under the name of the Just, to become universal umpire of the people in all cases, even to the neglect of the legal ways and orders of the commonwealth, ap proached so much to the prince, that the Athenians, doing Aristides no wrong, did their government no more than right in removing him; which therefore is not so probable to have come to pass, as Plutarch presumes, through the envy of Themistocles, seeing Aristides was far more popular than Themistocles, who soon after took the same walk upon a worse occasion.

The Oceana was dedicated to Oliver Cromwell, who after perusing it, said, "The gentleman would like to trepan me out of my power; but what I have got by the sword, I will not quit for a little paper shot."

Harrington was the author of several other compositions, all of a political nature; but as the whole of his works have been collected in one volume 4to. by Mr. Toland, and are consequently accessible to most readers, it were needless to specify them.

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JOHN CLEIVELAND, poet and royalist, was born in 1613, at Loughborough, in Leicestershire. In 1627, he entered at Christ's College, Cambridge, where, in 1631, he took the degree of bachelor of arts. About three years after, he was elected fellow of St. John's College, in the same university, and, in 1635, proceeded master of arts. He was both tutor and rhetoric reader in his college.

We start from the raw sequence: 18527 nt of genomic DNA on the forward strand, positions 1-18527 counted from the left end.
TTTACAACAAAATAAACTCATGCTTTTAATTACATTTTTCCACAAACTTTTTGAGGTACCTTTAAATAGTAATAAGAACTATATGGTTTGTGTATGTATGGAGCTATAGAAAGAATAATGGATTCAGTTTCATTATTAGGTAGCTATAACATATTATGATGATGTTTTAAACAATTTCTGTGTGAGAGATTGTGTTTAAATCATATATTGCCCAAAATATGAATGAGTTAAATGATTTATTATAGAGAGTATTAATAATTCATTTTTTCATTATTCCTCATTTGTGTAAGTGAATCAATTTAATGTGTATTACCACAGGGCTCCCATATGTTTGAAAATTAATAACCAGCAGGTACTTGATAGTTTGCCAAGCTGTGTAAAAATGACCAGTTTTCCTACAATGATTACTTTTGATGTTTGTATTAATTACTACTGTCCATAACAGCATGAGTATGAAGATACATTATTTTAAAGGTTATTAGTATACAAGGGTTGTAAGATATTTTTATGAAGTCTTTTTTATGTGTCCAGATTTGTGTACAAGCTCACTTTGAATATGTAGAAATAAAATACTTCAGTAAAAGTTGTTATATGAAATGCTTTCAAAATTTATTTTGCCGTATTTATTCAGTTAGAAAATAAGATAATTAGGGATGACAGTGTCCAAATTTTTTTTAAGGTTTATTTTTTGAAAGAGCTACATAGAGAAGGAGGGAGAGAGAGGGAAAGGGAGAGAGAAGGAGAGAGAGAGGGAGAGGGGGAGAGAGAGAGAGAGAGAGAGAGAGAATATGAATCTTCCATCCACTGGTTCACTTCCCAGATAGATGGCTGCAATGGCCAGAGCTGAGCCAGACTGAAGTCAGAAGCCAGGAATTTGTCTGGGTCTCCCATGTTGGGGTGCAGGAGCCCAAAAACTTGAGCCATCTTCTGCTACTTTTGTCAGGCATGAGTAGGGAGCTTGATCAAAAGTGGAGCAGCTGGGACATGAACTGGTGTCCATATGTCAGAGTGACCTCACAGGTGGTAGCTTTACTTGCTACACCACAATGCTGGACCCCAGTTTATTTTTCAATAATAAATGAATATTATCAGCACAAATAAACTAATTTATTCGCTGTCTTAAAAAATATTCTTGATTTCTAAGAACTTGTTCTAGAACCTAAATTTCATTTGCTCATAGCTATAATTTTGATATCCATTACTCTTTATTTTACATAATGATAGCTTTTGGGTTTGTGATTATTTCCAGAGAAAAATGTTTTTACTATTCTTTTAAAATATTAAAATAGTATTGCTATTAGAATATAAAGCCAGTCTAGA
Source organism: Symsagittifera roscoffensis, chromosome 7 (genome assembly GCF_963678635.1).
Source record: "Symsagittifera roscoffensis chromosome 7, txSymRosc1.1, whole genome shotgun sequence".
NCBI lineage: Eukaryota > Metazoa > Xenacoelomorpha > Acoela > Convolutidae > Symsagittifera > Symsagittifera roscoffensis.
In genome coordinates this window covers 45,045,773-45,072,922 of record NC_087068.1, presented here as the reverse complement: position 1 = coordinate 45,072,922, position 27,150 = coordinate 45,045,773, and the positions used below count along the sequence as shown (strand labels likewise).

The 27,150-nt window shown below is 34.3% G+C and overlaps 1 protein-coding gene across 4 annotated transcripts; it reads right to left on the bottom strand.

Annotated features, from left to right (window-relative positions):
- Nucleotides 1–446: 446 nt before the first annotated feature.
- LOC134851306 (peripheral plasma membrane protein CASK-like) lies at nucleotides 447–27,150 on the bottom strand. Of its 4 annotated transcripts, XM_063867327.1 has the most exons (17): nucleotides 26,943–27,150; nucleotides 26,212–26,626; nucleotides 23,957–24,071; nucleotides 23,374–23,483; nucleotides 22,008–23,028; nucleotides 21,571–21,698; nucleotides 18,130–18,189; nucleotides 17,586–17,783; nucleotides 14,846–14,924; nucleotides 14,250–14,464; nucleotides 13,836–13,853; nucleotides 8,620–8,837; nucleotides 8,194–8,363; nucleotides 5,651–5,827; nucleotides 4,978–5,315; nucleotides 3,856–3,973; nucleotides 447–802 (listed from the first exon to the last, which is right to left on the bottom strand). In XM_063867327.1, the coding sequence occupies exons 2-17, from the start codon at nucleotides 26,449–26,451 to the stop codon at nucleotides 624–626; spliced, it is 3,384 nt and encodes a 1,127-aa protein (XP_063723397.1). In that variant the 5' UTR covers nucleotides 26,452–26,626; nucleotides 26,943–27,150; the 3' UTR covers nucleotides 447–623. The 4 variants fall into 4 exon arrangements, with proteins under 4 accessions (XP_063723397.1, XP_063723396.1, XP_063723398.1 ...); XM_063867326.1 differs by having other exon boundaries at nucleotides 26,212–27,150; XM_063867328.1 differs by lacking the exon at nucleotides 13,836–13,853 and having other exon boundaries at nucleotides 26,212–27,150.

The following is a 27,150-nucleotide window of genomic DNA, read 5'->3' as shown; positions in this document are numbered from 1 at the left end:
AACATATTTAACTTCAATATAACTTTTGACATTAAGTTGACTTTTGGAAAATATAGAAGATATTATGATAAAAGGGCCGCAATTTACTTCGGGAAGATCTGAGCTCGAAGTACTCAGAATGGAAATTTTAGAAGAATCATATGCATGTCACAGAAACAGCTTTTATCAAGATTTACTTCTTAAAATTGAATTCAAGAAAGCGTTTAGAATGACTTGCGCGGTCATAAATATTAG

On the breaking out of the civil wars, he is said to have been the first champion in verse for the royal cause, in which he exerted all his influence and interest. He was at length seized at Norwich, 1655, as a person of great abilities," adverse and dangerous to the reigning government, and sent prisoner to Yarmouth; but on sending a humble petition to the lord protector, he was again set at liberty. He after